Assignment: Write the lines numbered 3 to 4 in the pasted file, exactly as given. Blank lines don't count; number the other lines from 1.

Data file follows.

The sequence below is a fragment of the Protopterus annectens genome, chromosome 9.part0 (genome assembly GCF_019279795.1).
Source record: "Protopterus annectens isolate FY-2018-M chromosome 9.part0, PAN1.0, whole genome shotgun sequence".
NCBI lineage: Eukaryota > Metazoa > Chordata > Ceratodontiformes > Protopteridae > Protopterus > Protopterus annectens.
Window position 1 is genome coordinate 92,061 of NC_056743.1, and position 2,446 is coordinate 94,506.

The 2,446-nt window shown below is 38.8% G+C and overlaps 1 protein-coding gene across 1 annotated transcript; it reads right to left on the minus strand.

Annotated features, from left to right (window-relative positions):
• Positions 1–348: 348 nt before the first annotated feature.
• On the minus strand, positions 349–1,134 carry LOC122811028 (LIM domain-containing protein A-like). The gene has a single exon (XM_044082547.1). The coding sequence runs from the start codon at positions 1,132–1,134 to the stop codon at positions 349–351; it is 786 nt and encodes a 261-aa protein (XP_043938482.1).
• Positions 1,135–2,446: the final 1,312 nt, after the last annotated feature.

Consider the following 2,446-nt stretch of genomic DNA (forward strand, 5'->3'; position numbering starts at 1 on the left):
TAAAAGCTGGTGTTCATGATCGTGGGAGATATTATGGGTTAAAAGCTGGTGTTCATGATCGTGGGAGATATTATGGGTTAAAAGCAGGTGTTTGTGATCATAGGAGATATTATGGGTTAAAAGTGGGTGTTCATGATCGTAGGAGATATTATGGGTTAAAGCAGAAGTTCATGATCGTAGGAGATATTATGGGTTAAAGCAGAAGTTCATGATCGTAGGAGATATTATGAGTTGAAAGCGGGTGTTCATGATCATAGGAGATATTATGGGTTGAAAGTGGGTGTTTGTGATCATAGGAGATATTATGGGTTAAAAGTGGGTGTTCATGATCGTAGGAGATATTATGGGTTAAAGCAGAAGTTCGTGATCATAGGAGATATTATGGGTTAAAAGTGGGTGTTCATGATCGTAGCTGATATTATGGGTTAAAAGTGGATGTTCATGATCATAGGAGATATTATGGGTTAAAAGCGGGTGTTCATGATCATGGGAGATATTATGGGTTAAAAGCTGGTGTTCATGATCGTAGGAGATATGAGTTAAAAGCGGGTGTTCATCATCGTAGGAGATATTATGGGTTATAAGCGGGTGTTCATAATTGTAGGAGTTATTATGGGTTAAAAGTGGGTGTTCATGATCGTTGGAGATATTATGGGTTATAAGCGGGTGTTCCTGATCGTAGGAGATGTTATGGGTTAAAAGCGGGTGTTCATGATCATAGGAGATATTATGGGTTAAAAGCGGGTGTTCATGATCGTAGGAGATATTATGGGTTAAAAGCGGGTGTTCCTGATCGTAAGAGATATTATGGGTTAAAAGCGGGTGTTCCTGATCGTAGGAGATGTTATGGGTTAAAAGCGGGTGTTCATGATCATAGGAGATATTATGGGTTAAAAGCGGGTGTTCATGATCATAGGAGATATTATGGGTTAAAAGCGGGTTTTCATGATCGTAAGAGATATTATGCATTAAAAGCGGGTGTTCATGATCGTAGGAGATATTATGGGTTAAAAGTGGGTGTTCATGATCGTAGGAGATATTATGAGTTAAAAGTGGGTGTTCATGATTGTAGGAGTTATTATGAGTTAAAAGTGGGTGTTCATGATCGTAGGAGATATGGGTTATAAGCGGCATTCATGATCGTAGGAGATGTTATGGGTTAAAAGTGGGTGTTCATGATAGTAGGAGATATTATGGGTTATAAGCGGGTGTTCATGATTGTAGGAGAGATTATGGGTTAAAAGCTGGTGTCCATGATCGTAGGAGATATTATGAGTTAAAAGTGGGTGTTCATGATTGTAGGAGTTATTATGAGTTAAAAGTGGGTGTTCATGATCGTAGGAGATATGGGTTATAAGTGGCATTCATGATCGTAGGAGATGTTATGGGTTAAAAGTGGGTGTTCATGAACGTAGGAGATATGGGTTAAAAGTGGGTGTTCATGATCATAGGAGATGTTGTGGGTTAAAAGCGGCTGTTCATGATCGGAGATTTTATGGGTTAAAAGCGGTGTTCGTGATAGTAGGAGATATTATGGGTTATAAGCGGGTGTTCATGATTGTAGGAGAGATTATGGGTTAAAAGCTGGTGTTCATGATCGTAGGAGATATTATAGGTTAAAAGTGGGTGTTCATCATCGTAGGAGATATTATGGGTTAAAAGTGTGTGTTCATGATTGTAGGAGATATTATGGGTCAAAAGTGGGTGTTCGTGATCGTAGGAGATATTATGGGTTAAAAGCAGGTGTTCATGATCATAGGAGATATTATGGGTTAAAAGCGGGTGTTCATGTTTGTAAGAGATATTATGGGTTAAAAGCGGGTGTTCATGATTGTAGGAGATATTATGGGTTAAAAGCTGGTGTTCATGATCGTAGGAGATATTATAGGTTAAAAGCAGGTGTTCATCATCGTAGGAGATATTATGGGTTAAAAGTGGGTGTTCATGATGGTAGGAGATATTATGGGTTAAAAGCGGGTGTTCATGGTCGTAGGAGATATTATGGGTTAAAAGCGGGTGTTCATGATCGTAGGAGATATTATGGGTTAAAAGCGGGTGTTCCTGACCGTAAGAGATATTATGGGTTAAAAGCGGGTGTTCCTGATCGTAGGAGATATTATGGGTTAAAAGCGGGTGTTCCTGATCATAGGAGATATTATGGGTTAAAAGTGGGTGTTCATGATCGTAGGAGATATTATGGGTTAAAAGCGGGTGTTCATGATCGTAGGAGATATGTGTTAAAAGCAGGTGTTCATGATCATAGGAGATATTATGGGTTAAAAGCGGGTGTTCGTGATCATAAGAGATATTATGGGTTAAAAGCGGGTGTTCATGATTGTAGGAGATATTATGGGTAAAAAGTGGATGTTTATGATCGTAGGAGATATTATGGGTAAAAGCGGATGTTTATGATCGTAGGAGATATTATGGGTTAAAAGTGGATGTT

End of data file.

NCBI lineage: Eukaryota > Metazoa > Chordata > Ceratodontiformes > Protopteridae > Protopterus > Protopterus annectens.
Window position 1 is genome coordinate 92,061 of NC_056743.1, and position 2,446 is coordinate 94,506.